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Thread: Am I crazy?!?!

  1. #11
    Super Member DogHouseMom's Avatar
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    All crazy here ... I have only recently started collecting. Like a potato chip ... it started with one, and less than 2 years later I have 4 and I'm STILL looking (currently also watching hubby's PC right in front of me as he is searching for irons!).

    One of the machines I purchased had good irons, a decent head that needed cleaning, and a cabinet that had decent drawers ... but the top is rotten. We sand blasted and repainted the irons, cleaned the drawers and we're going to fix a new top on it and we purchased an old coffin top to put over the head (instead of trying to build a top that will let the machine drop).

    IOW ... the important part are the irons. If you have a complete set (and parts for those can even be found), with no cracks, then clean them up and work from there.

    Go for it and good luck!!
    May your stitches always be straight, your seams always lie flat, and your grain never be biased against you.

    Sue

  2. #12
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    i love your new machine! i'm in crazy land with you - it's a horrible affliction! hahahaha. i'd have probably taken it for the challenge as well.

    your machine reminds me of the vintage 1940's airplanes, somehow. just has an appearance of that era, although as a treadle it might be older than that. i think you're going to have a wonderful time tinkering with your new toy!

  3. #13
    Super Member earthwalker's Avatar
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    The only crazy thing about you or your story is the price! Look on Gumtree and see what people are charging for treadles...so well done. Despite how it's been stored it doesn't look too bad at all...sure the cabinet will be in need of new veneer....though if not too much is missing it can be carefully removed, dampened slightly, squashed down firmly under a heavy weight, then re-glued and given a top coat. I have done this with furniture with reasonable results. The vintage forum part of the QB is full of helpful tips for refurbishing vintage treasures. Of course if you get stuck...there are plenty of people who will help. So fellow Aussie...do not despair...smile and surrender to the thrall of vintage!

  4. #14
    Super Member Annaquilts's Avatar
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    The treadle looks promising. It seems to have the bobbin area in tact. It will need cleaning.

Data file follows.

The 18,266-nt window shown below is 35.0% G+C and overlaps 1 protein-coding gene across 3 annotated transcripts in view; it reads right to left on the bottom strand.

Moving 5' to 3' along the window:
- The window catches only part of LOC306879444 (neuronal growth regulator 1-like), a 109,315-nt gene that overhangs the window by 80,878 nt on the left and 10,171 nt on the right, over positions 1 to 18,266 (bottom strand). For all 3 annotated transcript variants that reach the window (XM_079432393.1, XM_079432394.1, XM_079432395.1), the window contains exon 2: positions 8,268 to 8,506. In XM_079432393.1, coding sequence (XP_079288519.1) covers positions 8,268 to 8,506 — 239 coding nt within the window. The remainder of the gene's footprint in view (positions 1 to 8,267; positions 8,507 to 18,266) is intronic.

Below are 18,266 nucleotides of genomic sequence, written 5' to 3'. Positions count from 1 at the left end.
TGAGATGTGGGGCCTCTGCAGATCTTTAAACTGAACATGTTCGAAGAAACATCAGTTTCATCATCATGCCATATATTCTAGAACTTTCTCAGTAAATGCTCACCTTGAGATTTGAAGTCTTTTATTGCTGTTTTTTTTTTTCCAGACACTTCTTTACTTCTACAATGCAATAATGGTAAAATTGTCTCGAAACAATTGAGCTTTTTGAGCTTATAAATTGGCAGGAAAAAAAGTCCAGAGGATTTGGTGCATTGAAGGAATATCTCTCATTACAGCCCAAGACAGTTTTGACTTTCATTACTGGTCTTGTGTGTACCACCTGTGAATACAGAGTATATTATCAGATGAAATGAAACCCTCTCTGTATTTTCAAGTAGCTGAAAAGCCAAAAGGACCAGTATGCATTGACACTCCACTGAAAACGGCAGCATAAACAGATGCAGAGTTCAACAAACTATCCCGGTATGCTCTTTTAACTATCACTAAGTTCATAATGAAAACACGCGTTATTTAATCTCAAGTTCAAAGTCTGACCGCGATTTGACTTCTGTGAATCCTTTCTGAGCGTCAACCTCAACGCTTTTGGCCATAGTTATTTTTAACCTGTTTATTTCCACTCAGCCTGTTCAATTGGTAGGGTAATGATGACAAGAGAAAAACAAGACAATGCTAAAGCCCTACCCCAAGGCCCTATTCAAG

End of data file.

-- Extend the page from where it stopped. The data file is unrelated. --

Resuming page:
Anna Quilts

  5. #15
    Senior Member frudemoo's Avatar
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    Quote Originally Posted by jennb View Post
    Welcome!

    Glad to know there's a dressmaker here now. I have someone to come to for garment sewing questions! I absolutely want to come to Australia someday so I can shop in your quilt and needlework stores. I get a couple of the Australian magazines, and you have some of the best ones down there!!
    Thanks Jennb! I can always try to answer dressmaking questions, although it's funny - I don't know much about a lot of techniques anymore unless they relate to bridal or eveningwear, but you never know, you could strike it lucky Your machine collection sounds amazing! ...and it sounds like I need a subscription to one of these quilting mags, too.

    Quote Originally Posted by Muv View Post
    Frudemoo - It looks a fantastic machine, and you are perfectly sane.

    Why don't you join Needlebar and post some pictures of the machine? I'm sure they will be able to tell you about it, and about the manufacturers. I couldn't find any photos of this model when I checked through their picture gallery, and there wasn't much about Baer and Rempel either, but that doesn't necessarily mean they won't be able to tell you.

    QB is a great place to learn about quilting and enjoy your machines too. I'm looking forward to you posting your work on the thread "Quilts made using Vintage Machines"
    Hi Muv, thanks for your reply and I greatly enjoyed watching your instructional on how to clean and oil the machine. I feel brave enough to try now, even if it doesn't look much like one of those beautifully ornate Singers. Can I ask you, what is the metal polish you usually use? Most of the polishes I've used before are liquid and yours looked like a tube of cream(?) I'm also curious as to what's best to use to remove the surface rust from some of the parts. Your advice would be fantastic

    I have tried to join Needlebar but I think they rejected my intro. Must have been because I said I was a dressmaker, even though I emphasised that I was there to discuss the machines. Sounds like they're fairly particular (read: grumpy) about the type of people who are allowed to join, which is a shame because I would really like to share images and manuals etc of the machines I have and discuss their history with the NB members. Funnily enough I found out about NB from my original Google search for the Phoenix 250 - they were the only people who had it listed. I don't know how I was able to access the link, as I can't access anything from the main page, but here it is.

    Quote Originally Posted by DogHouseMom View Post
    One of the machines I purchased had good irons, a decent head that needed cleaning, and a cabinet that had decent drawers ... but the top is rotten. We sand blasted and repainted the irons, cleaned the drawers and we're going to fix a new top on it and we purchased an old coffin top to put over the head (instead of trying to build a top that will let the machine drop).

    IOW ... the important part are the irons. If you have a complete set (and parts for those can even be found), with no cracks, then clean them up and work from there.

    Go for it and good luck!!
    Thanks! The irons aren't the traditional type with vertical supports. The cabinet forms the entire base support for the machine and the treadle irons, which consist only of the pedal and wheel. It's a very austere design, so I'm not sure if that's what you mean, but it seems different to the other treadles I've seen.
    Can I ask, what was the reason for sandblasting? Is that standard practice for cleaning up treadle irons? It sounds very aggressive, but I can't think how else to clean them, so maybe I've just answered my own question - haha!

    Quote Originally Posted by earthwalker View Post